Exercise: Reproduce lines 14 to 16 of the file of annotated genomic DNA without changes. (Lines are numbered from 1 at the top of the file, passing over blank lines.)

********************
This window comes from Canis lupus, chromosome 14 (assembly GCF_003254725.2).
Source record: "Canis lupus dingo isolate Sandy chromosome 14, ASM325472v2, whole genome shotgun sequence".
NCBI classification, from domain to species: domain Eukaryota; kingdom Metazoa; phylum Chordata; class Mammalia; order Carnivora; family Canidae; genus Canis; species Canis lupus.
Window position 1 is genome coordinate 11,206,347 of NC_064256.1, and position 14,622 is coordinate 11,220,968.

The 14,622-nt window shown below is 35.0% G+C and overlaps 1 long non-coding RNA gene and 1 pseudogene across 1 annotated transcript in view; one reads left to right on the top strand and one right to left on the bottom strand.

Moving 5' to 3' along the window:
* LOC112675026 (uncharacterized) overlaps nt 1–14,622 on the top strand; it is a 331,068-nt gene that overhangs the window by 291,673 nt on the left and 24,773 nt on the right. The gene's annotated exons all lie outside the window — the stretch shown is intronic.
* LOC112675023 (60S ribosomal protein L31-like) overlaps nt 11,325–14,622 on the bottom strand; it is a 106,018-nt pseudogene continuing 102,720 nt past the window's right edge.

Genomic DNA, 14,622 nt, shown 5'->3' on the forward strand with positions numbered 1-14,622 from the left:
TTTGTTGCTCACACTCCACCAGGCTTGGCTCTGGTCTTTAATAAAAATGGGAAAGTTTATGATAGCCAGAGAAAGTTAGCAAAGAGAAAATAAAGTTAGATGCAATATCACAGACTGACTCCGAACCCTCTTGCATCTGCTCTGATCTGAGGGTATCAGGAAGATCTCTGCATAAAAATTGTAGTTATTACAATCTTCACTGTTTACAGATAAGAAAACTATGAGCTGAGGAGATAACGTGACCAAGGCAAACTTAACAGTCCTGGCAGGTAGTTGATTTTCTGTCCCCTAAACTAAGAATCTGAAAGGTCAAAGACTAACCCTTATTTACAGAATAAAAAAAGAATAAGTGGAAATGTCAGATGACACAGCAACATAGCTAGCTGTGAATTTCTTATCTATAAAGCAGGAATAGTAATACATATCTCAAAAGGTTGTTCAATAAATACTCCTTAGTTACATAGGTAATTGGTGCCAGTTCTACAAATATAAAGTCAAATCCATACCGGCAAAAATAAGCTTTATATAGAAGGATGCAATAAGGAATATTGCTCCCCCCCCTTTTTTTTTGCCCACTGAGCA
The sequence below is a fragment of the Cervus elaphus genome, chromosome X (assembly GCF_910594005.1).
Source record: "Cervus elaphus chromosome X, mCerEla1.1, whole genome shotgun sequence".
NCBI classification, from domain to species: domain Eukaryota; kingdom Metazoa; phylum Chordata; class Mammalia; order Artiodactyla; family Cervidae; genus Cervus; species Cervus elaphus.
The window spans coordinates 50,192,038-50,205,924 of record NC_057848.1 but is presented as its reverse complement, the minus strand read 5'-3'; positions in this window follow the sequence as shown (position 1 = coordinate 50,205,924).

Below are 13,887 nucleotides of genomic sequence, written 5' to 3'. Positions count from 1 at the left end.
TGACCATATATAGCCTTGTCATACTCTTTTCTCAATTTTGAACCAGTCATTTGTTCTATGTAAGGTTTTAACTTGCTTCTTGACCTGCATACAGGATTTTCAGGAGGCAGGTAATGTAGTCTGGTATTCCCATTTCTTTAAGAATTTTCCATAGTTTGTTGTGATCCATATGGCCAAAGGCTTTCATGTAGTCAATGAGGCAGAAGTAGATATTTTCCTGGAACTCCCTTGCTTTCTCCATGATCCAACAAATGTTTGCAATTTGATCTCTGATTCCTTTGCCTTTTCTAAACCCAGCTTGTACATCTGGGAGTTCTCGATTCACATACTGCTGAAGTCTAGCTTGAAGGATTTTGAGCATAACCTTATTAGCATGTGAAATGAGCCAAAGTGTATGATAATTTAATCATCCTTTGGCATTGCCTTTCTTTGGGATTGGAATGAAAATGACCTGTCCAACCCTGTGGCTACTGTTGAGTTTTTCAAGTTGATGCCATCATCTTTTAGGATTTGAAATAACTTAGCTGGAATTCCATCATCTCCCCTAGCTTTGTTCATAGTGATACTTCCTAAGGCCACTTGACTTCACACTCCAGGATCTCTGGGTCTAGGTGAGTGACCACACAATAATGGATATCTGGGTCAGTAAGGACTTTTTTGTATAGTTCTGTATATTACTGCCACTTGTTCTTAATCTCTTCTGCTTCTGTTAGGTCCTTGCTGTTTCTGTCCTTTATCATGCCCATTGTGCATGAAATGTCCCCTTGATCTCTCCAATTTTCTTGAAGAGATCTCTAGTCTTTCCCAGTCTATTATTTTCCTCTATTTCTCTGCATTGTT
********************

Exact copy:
The window spans coordinates 50,192,038-50,205,924 of record NC_057848.1 but is presented as its reverse complement, the minus strand read 5'-3'; positions in this window follow the sequence as shown (position 1 = coordinate 50,205,924).

Below are 13,887 nucleotides of genomic sequence, written 5' to 3'. Positions count from 1 at the left end.
TGACCATATATAGCCTTGTCATACTCTTTTCTCAATTTTGAACCAGTCATTTGTTCTATGTAAGGTTTTAACTTGCTTCTTGACCTGCATACAGGATTTTCAGGAGGCAGGTAATGTAGTCTGGTATTCCCATTTCTTTAAGAATTTTCCATAGTTTGTTGTGATCCATATGGCCAAAGGCTTTCATGTAGTCAATGAGGCAGAAGTAGATATTTTCCTGGAACTCCCTTGCTTTCTCCATGATCCAACAAATGTTTGCAATTTGATCTCTGATTCCTTTGCCTTTTCTAAACCCAGCTTGTACATCTGGGAGTTCTCGATTCACATACTGCTGAAGTCTAGCTTGAAGGATTTTGAGCATAACCTTATTAGCATGTGAAATGAGCCAAAGTGTATGATAATTTAATCATCCTTTGGCATTGCCTTTCTTTGGGATTGGAATGAAAATGACCTGTCCAACCCTGTGGCTACTGTTGAGTTTTTCAAGTTGATGCCATCATCTTTTAGGATTTGAAATAACTTAGCTGGAATTCCATCATCTCCCCTAGCTTTGTTCATAGTGATACTTCCTAAGGCCACTTGACTTCACACTCCAGGATCTCTGGGTCTAGGTGAGTGACCACACAATAATGGATATCTGGGTCAGTAAGGACTTTTTTGTATAGTTCTGTATATTACTGCCACTTGTTCTTAATCTCTTCTGCTTCTGTTAGGTCCTTGCTGTTTCTGTCCTTTATCATGCCCATTGTGCATGAAATGTCCCCTTGATCTCTCCAATTTTCTTGAAGAGATCTCTAGTCTTTCCCAGTCTATTATTTTCCTCTATTTCTCTGCATTGTT